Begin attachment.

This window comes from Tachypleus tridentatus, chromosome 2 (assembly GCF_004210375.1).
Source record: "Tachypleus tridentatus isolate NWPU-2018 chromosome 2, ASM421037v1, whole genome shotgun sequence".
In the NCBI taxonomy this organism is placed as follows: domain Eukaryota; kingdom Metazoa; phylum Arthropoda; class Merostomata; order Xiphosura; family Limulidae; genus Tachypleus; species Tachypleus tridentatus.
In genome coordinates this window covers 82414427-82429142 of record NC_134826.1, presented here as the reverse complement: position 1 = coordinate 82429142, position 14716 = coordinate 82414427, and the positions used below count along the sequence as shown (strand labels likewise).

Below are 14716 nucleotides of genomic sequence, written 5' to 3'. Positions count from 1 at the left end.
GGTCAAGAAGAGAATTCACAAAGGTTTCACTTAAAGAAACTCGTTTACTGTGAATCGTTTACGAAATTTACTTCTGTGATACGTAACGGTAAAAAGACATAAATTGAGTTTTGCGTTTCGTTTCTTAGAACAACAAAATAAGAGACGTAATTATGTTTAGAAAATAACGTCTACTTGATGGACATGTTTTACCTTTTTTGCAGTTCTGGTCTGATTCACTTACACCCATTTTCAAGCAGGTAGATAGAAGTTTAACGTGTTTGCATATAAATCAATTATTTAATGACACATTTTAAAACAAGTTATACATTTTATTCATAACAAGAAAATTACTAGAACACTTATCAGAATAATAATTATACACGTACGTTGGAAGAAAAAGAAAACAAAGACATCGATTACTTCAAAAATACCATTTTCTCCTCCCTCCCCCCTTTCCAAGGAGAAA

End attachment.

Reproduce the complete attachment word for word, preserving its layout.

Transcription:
This window comes from Tachypleus tridentatus, chromosome 2 (assembly GCF_004210375.1).
Source record: "Tachypleus tridentatus isolate NWPU-2018 chromosome 2, ASM421037v1, whole genome shotgun sequence".
In the NCBI taxonomy this organism is placed as follows: domain Eukaryota; kingdom Metazoa; phylum Arthropoda; class Merostomata; order Xiphosura; family Limulidae; genus Tachypleus; species Tachypleus tridentatus.
In genome coordinates this window covers 82414427-82429142 of record NC_134826.1, presented here as the reverse complement: position 1 = coordinate 82429142, position 14716 = coordinate 82414427, and the positions used below count along the sequence as shown (strand labels likewise).

Below are 14716 nucleotides of genomic sequence, written 5' to 3'. Positions count from 1 at the left end.
GGTCAAGAAGAGAATTCACAAAGGTTTCACTTAAAGAAACTCGTTTACTGTGAATCGTTTACGAAATTTACTTCTGTGATACGTAACGGTAAAAAGACATAAATTGAGTTTTGCGTTTCGTTTCTTAGAACAACAAAATAAGAGACGTAATTATGTTTAGAAAATAACGTCTACTTGATGGACATGTTTTACCTTTTTTGCAGTTCTGGTCTGATTCACTTACACCCATTTTCAAGCAGGTAGATAGAAGTTTAACGTGTTTGCATATAAATCAATTATTTAATGACACATTTTAAAACAAGTTATACATTTTATTCATAACAAGAAAATTACTAGAACACTTATCAGAATAATAATTATACACGTACGTTGGAAGAAAAAGAAAACAAAGACATCGATTACTTCAAAAATACCATTTTCTCCTCCCTCCCCCCTTTCCAAGGAGAAA